While some are making their bucket lists, others are working on their “f***it” lists, made up of those life matters worthy of jettisoning. As Huffington Post blogger Kathy Gottberg suggests, “we should be both willing and able to let go of anything that drags us down and holds us back from living a happy and content life.”
Furthermore, by choice or circumstance, most of us aren’t in a position to tackle a bucket list that includes a private jet at our beck and call. Not to worry, reports New York Times personal finance columnist Ron Lieber, citing research indicating that simple, pleasurable everyday experiences — “like a day in the library” — can bring us happiness comparable to taking that big trip.
I think I get it. While I have neither a bucket list nor a f***it list, I understand that adding items to the latter can be incredibly freeing. Some of life’s B.S. just isn’t worth carrying around! Also, while I still enjoy visits to cool places, I’m quite happy with stretches that don’t involve long plane flights and that allow time for leisure reading or some quality binge viewing.
In other words, thank goodness there are good ways to pursue happiness besides vagabonding around the world in a Lear jet. Besides, the jet lag would be horrific.
On Facebook yesterday, one of my long-time college friends posted a photo of her son’s residence hall room. She added that this made her want to go back to college, which prompted a short chorus of me too‘s from several of us who went to school together, including yours truly.
Yup, for geeky types like me, it’s a midlife fantasy: Going back to school again.
For me, the wished-for do-over has a high maintenance quality, as it comes with at least ten conditions:
- I don’t want any required classes.
- I only want to write papers that I want to write.
- I don’t want any in-class exams; this should be a minimal stress experience.
- I’ll pass on any classes before 10 a.m. as well.
- I want to do college over again with my current gifts of wisdom and hindsight.
- I’d like to have a bit more money than the first time around, but without taking on more student loans, as I spent almost 20 years paying off the first batch.
- I’ll pass on the immaturity, angst, anxiety, and insecurity that characterized my first go-around of college.
- I want to do another semester abroad in England with the exact same group I was a part of in 1981.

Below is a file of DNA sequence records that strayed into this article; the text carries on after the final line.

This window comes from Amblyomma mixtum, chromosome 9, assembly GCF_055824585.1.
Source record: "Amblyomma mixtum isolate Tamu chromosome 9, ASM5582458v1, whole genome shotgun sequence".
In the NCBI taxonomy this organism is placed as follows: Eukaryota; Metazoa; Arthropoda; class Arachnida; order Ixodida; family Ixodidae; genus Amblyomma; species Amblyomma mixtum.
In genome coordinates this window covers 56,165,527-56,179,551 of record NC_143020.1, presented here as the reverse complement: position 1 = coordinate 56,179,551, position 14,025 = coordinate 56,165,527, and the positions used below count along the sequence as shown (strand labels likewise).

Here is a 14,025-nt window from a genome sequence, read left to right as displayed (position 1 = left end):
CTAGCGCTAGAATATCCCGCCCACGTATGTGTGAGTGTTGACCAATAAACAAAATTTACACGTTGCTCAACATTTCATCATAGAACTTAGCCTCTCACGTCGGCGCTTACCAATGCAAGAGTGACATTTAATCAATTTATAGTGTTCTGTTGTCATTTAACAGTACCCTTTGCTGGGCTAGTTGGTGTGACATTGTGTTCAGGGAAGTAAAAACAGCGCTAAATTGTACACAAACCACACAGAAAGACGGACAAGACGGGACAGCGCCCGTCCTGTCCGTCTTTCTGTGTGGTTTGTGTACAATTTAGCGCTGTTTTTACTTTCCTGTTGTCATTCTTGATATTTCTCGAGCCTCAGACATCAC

- I want my own dorm room with a bathroom, thank you.
- I want extracurricular and co-curricular activities to count for credit.
Basically, I’d love to luxuriate in the life of being a student — thinking big thoughts, taking part in extracurricular activities, reading and watching what I want when I want, going to movies, sporting events, and cultural activities, and enjoying the company of fellow students.
Alright, some of you in the Peanut Gallery may be chuckling that I basically have this life as a professor! Well, although I appreciate very much the opportunities and flexibility provided by academic life, a carefree sense is not always among its main qualities. Even for tenured profs, academic life balances its genuine blessings against its share of anxieties, pettiness, and bureaucratic cluelessness.
In any event, there’s a much bigger picture here. Why don’t we have more opportunities for adults to do the kind of reflective, life-enhancing learning that is afforded to some folks during their earlier years? You know the phrase, it’s a shame that college is wasted on the young? It does have some truth in it. Great books and important ideas passed over at age 20 may have real meaning to the same person at age 50.
In Modern Man in Search of a Soul (1933), psychologist Carl Jung asked, “Or are there perhaps colleges for forty-year-olds which prepare them for their coming life and its demands as the ordinary colleges introduce our young people to a knowledge of the world and of life?” He answered:
No, there are none. Thoroughly unprepared we take the step into the afternoon of life; worse still, we take this step with the false presupposition that our truths and ideals will serve us hitherto. But we cannot live the afternoon of life according to the programme of life’s morning – for what was great in the morning will be little at evening, and what in the morning was true will at evening have become a lie. I have given psychological treatment to too many people of advancing years, and have looked too often into the secret chambers of their souls, not to be moved by this fundamental truth.
For what it’s worth, I think that we, as a society, have a lot of hard thinking to do about the world we want to see during the coming decades. This will include assessing the role of lifelong learning.
Going to college under the utopian conditions as I have stipulated above is darn near impossible for most, but the world we choose to create could be enriched by adult education opportunities for virtually everyone, and mostly inexpensive ones at that. This could include nurturing the development of adult education centers; fostering informal, collaborative learning such as discussion groups, book clubs, and movie nights; creating alternative universities; and supporting public library systems.
In other words, a world that allows adults to embrace the life of the mind, to engage in cultural activities, and to share compelling ideas with others is utterly possible.